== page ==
From the advent of CAD, there has been an ongoing question about if it is fully exploiting the possibilities of computer-aided design. Despite the CAD revolution instigated by AutoCAD and the MCAD revolution by SolidWorks, CAD is still a manual process which only further specifies a design already thought of by a designer or engineer, instead of aiding in the process of conception.

For the last five decades, the complexity of CAD has been perfectly satisfactory for us. For those skilled in using it, CAD is as effortless as the QWERTY keyboard. However, novices will have to earn their proficiency. Over time, the original promise of CAD to assist engineers in design has been lost, and its shortcomings have been overlooked.

CAD companies might challenge this view. Didn’t they attempt to facilitate user design — only to have the users rebuff their efforts? Can we forget how poorly generative design and topology optimization were adopted?

Indeed, we have not forgotten. In truth, generative design was not immensely beneficial. The idea of achieving an optimum within a design envelope with minimal mass was appealing, but in reality, it often resulted in unutilizable parts being produced. Moreover, it was not simple to set up and operate. It was so intricate that only an analyst could handle it. Despite the good intentions, it ended up being unsatisfactory.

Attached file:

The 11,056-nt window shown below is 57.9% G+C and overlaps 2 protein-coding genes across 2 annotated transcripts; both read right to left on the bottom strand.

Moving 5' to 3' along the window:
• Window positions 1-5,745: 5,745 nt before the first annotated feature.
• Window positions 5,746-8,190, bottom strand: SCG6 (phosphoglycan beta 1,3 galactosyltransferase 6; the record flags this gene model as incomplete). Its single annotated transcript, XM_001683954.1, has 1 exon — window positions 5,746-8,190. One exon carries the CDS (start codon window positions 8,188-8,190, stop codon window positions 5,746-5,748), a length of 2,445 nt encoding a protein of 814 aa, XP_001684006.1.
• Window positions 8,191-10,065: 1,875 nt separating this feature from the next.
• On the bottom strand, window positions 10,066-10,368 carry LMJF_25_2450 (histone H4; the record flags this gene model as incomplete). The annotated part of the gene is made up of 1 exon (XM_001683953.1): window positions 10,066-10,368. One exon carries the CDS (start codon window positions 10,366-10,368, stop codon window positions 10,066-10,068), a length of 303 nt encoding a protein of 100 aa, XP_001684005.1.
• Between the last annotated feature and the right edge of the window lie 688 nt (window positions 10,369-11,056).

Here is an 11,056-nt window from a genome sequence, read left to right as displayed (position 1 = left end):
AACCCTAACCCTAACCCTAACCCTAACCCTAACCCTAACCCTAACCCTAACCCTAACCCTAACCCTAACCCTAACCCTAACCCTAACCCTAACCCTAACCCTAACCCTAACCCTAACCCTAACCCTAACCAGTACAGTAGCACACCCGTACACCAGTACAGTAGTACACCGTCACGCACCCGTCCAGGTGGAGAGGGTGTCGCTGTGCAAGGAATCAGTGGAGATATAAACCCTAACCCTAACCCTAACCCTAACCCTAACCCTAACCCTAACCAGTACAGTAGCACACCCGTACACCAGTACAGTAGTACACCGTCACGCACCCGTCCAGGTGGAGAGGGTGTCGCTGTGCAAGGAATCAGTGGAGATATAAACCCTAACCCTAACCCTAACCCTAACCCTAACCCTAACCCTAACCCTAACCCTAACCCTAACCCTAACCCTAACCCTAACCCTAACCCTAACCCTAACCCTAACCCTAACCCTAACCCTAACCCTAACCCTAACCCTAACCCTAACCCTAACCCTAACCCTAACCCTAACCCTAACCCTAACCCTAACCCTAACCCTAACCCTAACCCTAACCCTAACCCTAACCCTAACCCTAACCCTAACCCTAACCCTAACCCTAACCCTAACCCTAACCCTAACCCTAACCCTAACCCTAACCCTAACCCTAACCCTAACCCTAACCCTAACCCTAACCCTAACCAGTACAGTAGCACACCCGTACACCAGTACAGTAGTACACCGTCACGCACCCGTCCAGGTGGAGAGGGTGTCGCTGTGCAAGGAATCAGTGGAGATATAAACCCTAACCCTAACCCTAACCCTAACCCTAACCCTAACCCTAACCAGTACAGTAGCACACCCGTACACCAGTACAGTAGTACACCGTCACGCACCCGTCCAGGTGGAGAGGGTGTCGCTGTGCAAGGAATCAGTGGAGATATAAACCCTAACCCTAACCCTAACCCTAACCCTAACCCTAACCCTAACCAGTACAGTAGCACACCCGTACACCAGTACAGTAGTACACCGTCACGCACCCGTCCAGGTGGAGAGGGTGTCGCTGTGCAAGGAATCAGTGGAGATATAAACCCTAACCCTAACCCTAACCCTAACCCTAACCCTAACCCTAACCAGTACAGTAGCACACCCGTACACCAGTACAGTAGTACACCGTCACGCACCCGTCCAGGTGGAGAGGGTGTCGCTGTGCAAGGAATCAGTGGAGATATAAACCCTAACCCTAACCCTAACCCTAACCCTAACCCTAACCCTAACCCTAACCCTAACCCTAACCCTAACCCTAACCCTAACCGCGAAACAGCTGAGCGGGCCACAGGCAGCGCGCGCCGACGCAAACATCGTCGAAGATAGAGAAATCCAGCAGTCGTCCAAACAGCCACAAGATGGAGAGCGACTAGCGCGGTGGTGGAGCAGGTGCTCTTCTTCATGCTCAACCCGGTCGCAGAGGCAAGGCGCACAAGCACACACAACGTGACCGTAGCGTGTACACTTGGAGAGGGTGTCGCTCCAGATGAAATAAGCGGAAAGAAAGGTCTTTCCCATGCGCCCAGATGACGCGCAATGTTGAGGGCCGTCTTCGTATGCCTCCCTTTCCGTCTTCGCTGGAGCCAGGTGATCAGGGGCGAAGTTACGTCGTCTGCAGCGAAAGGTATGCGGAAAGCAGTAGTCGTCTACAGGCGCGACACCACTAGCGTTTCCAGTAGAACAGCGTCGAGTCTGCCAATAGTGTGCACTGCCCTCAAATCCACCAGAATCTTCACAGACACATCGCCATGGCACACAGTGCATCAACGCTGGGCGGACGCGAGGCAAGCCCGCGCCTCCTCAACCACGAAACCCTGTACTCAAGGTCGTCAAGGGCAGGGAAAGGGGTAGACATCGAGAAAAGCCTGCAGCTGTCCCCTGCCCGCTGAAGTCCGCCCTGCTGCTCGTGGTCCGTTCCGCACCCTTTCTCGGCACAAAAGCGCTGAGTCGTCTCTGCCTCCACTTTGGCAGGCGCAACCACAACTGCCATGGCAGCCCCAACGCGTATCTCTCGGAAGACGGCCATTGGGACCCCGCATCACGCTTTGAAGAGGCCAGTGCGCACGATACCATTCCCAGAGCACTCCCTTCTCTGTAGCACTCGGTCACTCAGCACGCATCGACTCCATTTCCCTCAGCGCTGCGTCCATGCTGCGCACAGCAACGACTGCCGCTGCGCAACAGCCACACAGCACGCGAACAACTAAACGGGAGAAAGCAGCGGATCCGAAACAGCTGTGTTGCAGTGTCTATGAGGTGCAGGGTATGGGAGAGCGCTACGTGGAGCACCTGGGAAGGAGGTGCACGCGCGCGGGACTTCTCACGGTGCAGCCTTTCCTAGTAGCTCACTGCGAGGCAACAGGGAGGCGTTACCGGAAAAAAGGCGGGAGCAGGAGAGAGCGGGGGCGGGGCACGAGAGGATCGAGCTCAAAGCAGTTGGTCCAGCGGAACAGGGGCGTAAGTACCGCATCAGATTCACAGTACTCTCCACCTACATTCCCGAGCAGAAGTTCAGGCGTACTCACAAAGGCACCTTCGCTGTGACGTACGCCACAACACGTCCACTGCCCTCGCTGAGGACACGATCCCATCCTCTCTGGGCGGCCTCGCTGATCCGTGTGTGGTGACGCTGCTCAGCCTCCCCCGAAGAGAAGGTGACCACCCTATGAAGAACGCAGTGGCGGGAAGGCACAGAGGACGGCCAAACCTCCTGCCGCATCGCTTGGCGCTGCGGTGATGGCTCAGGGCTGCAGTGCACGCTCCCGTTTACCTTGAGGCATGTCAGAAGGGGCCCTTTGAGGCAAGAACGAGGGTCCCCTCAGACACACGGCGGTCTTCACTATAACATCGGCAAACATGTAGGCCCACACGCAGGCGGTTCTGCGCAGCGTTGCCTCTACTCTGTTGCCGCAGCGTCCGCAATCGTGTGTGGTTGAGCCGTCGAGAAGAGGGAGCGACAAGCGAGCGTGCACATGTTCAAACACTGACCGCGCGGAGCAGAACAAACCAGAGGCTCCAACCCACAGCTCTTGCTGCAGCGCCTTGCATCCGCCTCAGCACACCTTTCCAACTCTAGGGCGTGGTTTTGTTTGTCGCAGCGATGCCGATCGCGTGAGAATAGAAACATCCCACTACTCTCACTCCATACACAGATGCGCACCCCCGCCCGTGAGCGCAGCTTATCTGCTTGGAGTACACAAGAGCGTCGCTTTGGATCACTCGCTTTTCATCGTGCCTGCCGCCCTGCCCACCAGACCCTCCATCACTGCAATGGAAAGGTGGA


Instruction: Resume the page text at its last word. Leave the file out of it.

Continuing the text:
While technology companies and their developers might have a somewhat distant perspective on the activities manufacturing professionals are engaged with on their desktops, it doesn’t mean that they should be faulted for trying. The outcome of this disconnect has been the creation of technologies that aren’t immediately embraced, such as cloud systems pushed ahead of their time, augmented reality (AR) and virtual reality (VR), with promises of eliminating in-person design reviews, 3D printing, and digital twins being a few examples of unrequested technological advancements.

Multiple software project managers, when asked about the lack of enthusiasm for these reluctantly adopted technologies, have referenced Henry Ford’s words, “If I had asked people what they wanted, they would have said faster horses.” They surely have a point here.

The majority of users show reluctance in proposing fresh software technologies as they are not keen on adjusting to a brand new system. To be fair to these users, their skepticism likely stems from a lack of faith in software companies to provide a simple, easy-to-use solution. Consider the example of generative design. Industries where lightweighting is crucial have been longing for a way to reduce weight without numerous FEA iterations. However, completely automating this process and providing a frail-looking part that could be instantly shot down as a solution was quite presumptuous.

Consider a scenario where a recent graduate revamps a part and presents it in a design review to seasoned engineers. The newbie centers on a single variable, the weight, and senior engineers who have considered a myriad of variables, like worst-case load scenarios, available materials, and the manufacturing process, exchange glances.

“Nice try, kid,” says the senior engineer finally. The engineers file out of the room.

Read the rest of this story at ENGINEERING.com

Original source